A question if I may to all the cornmeal aficionados?

She talks about self raising cornmeal. If the stuff I get isn't self
raising, what proportion of raising agent (and what) will I need to use?

I've read, and tucked away for future use, that the substitution is 1 cup
plain cornmeal + 1 1/2 tsp baking powder + 1/2 tsp salt = 1 cup self-rising
cornmeal. I admit that, to date, I have not had the need for self-rising
cornmeal.

Me either, but I can't say I've ever seen self-rising cornmeal in the
grocery store either. I downloaded the kindle version to my cloud
reader and see that it must be another typically Southern ingredient
that we don't find elsewhere very often, because she talks about
"smuggling" it into Pennsylvania when she "lived up North".


--

Good Food.
Good Friends.
Good Memories.
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Old 19-01-2014, 09:33 PM posted to rec.food.cooking
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Default Cornbread etc



"sf" wrote in message
...
On Sun, 19 Jan 2014 20:15:19 GMT, "l not -l" wrote:


On 19-Jan-2014, "Ophelia" wrote:

i just downloaded a book called:

The Cornbread Bible
A recipe Storybook

by Jennifer Shambrook PhD

When I get my corn meal next week I will be well set

A question if I may to all the cornmeal aficionados?

She talks about self raising cornmeal. If the stuff I get isn't self
raising, what proportion of raising agent (and what) will I need to
use?

I've read, and tucked away for future use, that the substitution is 1 cup
plain cornmeal + 1 1/2 tsp baking powder + 1/2 tsp salt = 1 cup
self-rising
cornmeal. I admit that, to date, I have not had the need for
self-rising
cornmeal.

Me either, but I can't say I've ever seen self-rising cornmeal in the
grocery store either. I downloaded the kindle version to my cloud
reader and see that it must be another typically Southern ingredient
that we don't find elsewhere very often, because she talks about
"smuggling" it into Pennsylvania when she "lived up North".


I haven't read much of it yet. I only got it a few hours ago and have only
looked through the recipes. What do you think of it in general?


--
http://www.helpforheroes.org.uk/shop/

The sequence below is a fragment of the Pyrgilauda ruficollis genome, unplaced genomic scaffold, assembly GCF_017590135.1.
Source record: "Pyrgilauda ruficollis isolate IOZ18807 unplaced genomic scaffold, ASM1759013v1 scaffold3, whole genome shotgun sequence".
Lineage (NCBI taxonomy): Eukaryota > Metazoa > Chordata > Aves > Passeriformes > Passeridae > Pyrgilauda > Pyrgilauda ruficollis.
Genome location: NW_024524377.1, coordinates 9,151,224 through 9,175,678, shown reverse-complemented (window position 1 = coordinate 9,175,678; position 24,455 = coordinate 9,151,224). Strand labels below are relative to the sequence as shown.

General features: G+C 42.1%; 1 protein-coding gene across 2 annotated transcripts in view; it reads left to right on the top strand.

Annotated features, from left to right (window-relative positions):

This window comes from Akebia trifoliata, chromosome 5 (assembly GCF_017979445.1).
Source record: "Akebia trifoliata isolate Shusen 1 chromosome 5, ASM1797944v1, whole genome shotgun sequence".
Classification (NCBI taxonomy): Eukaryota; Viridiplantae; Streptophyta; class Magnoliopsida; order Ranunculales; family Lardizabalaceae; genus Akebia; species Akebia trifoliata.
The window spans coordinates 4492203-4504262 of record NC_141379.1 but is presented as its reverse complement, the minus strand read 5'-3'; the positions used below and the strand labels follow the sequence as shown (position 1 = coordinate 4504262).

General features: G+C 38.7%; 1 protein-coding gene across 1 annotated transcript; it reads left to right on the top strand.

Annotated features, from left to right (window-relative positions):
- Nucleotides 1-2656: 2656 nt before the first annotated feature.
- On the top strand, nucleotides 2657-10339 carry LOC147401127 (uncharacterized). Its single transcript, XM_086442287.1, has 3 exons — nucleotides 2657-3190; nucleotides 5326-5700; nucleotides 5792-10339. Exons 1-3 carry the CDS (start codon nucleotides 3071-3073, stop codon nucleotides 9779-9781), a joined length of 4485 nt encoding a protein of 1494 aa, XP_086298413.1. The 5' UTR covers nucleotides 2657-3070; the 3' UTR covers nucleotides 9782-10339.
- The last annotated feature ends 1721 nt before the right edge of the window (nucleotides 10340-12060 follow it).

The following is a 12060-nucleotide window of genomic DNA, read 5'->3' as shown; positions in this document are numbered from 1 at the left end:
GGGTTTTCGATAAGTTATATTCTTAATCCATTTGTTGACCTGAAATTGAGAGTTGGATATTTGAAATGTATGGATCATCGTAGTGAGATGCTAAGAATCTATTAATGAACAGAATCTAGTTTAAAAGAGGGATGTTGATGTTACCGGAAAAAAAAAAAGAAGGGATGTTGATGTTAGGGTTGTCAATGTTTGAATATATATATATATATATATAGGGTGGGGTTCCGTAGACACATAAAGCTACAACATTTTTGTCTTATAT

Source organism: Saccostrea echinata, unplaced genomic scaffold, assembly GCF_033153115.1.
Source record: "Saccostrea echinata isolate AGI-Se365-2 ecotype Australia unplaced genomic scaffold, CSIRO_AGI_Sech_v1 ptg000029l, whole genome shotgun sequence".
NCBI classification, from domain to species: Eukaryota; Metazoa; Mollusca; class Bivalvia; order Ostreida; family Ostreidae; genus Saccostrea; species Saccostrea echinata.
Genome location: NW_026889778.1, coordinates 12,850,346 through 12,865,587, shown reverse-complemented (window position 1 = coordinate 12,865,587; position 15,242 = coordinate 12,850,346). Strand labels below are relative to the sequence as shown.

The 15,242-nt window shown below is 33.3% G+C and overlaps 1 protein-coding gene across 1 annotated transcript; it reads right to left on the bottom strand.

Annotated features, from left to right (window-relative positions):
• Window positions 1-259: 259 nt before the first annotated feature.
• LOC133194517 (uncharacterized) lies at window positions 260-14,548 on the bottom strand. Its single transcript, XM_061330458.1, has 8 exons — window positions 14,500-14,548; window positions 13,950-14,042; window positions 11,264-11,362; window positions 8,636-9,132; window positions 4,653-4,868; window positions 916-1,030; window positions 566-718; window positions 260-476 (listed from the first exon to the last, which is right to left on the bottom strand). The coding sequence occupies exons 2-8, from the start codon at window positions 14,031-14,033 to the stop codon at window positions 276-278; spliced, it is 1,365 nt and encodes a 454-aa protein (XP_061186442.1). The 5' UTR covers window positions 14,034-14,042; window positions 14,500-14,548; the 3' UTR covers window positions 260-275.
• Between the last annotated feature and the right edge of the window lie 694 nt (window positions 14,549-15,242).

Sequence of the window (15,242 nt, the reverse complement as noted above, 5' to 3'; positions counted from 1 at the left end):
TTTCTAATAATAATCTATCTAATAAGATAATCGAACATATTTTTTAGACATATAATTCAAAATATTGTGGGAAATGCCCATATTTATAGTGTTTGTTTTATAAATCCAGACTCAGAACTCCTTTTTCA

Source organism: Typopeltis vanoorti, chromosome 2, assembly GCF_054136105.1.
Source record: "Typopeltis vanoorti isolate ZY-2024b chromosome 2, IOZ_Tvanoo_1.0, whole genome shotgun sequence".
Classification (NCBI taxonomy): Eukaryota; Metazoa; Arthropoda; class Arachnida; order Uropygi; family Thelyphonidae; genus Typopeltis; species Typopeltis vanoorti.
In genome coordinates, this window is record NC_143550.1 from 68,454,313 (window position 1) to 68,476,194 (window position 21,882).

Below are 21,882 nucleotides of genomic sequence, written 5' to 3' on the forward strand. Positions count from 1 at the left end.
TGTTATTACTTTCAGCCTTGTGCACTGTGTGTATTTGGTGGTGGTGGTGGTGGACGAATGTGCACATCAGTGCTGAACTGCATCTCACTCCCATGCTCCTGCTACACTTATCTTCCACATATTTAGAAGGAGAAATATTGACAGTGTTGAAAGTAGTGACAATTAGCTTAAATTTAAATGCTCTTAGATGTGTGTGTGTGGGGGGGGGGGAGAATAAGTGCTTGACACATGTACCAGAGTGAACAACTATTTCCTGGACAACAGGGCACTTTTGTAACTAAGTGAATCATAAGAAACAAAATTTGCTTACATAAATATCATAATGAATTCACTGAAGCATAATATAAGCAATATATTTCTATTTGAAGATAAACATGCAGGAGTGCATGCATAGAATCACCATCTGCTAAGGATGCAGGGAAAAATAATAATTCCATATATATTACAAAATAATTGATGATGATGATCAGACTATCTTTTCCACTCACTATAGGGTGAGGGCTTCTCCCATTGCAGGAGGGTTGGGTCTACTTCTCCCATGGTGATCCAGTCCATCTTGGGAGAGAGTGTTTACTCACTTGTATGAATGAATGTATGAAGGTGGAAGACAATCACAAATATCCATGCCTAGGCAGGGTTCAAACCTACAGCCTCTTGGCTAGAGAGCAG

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Old 19-01-2014, 10:03 PM posted to rec.food.cooking
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Default Cornbread etc


On 19-Jan-2014, sf wrote:

On Sun, 19 Jan 2014 20:15:19 GMT, "l not -l" wrote:


On 19-Jan-2014, "Ophelia" wrote:

i just downloaded a book called:

The Cornbread Bible
A recipe Storybook

by Jennifer Shambrook PhD

When I get my corn meal next week I will be well set

A question if I may to all the cornmeal aficionados?

She talks about self raising cornmeal. If the stuff I get isn't self
raising, what proportion of raising agent (and what) will I need to
use?

I've read, and tucked away for future use, that the substitution is 1
cup
plain cornmeal + 1 1/2 tsp baking powder + 1/2 tsp salt = 1 cup
self-rising
cornmeal. I admit that, to date, I have not had the need for
self-rising
cornmeal.

Me either, but I can't say I've ever seen self-rising cornmeal in the
grocery store either. I downloaded the kindle version to my cloud
reader and see that it must be another typically Southern ingredient
that we don't find elsewhere very often, because she talks about
"smuggling" it into Pennsylvania when she "lived up North".


I believe it is a "southern" thing, or at least regional. We have it here
in STL in some supermarkets, pretty much the same ones that have hock and
shanks and similar items. Though my grandmother never used it, preferring
coarse ground from the feed mill, self-rising cornmeal is what was sold in
my grandparents general store in 1950s Kentucky.
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Old 20-01-2014, 04:20 AM posted to rec.food.cooking
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Default Cornbread etc

IF you want to be baking the best cornbread, you will want to get your
cornmeal from a place that ground it recently and stored it gently and
briefly. Cornmeal that's been sitting in a warehouse in formidable temps for
years is not going to serve you well. Polly




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Old 20-01-2014, 05:20 AM posted to rec.food.cooking
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Default Cornbread etc

On Sun, 19 Jan 2014 21:33:46 -0000, "Ophelia"
wrote:


"sf" wrote in message
...
On Sun, 19 Jan 2014 20:15:19 GMT, "l not -l" wrote:

I admit that, to date, I have not had the need for self-rising
cornmeal.

Me either, but I can't say I've ever seen self-rising cornmeal in the
grocery store either. I downloaded the kindle version to my cloud
reader and see that it must be another typically Southern ingredient
that we don't find elsewhere very often, because she talks about
"smuggling" it into Pennsylvania when she "lived up North".


I haven't read much of it yet. I only got it a few hours ago and have only
looked through the recipes. What do you think of it in general?